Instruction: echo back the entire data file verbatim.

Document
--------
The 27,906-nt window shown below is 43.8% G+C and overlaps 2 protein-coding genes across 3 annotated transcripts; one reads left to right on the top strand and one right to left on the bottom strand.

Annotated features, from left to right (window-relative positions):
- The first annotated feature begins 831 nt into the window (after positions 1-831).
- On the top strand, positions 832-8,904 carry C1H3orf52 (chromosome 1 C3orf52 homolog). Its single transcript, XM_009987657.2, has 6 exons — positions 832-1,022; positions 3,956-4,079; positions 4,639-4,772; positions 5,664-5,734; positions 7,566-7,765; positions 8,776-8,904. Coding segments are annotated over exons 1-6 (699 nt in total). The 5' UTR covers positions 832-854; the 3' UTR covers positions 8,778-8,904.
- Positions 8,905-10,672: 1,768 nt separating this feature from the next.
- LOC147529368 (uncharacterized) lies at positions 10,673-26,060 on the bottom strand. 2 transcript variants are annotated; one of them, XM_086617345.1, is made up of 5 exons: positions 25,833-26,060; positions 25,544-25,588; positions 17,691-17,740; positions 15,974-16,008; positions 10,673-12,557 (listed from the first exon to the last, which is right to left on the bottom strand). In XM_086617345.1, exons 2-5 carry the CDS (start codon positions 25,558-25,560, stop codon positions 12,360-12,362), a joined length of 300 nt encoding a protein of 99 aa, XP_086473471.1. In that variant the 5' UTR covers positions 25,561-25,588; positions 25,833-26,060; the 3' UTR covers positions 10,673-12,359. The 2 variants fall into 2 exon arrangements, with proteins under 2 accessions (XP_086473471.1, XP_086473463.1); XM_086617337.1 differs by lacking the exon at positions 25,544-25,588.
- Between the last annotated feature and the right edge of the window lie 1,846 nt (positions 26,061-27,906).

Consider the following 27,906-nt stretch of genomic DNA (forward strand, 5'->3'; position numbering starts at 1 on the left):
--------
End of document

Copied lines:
The 27,906-nt window shown below is 43.8% G+C and overlaps 2 protein-coding genes across 3 annotated transcripts; one reads left to right on the top strand and one right to left on the bottom strand.

Annotated features, from left to right (window-relative positions):
- The first annotated feature begins 831 nt into the window (after positions 1-831).
- On the top strand, positions 832-8,904 carry C1H3orf52 (chromosome 1 C3orf52 homolog). Its single transcript, XM_009987657.2, has 6 exons — positions 832-1,022; positions 3,956-4,079; positions 4,639-4,772; positions 5,664-5,734; positions 7,566-7,765; positions 8,776-8,904. Coding segments are annotated over exons 1-6 (699 nt in total). The 5' UTR covers positions 832-854; the 3' UTR covers positions 8,778-8,904.
- Positions 8,905-10,672: 1,768 nt separating this feature from the next.
- LOC147529368 (uncharacterized) lies at positions 10,673-26,060 on the bottom strand. 2 transcript variants are annotated; one of them, XM_086617345.1, is made up of 5 exons: positions 25,833-26,060; positions 25,544-25,588; positions 17,691-17,740; positions 15,974-16,008; positions 10,673-12,557 (listed from the first exon to the last, which is right to left on the bottom strand). In XM_086617345.1, exons 2-5 carry the CDS (start codon positions 25,558-25,560, stop codon positions 12,360-12,362), a joined length of 300 nt encoding a protein of 99 aa, XP_086473471.1. In that variant the 5' UTR covers positions 25,561-25,588; positions 25,833-26,060; the 3' UTR covers positions 10,673-12,359. The 2 variants fall into 2 exon arrangements, with proteins under 2 accessions (XP_086473471.1, XP_086473463.1); XM_086617337.1 differs by lacking the exon at positions 25,544-25,588.
- Between the last annotated feature and the right edge of the window lie 1,846 nt (positions 26,061-27,906).

Consider the following 27,906-nt stretch of genomic DNA (forward strand, 5'->3'; position numbering starts at 1 on the left):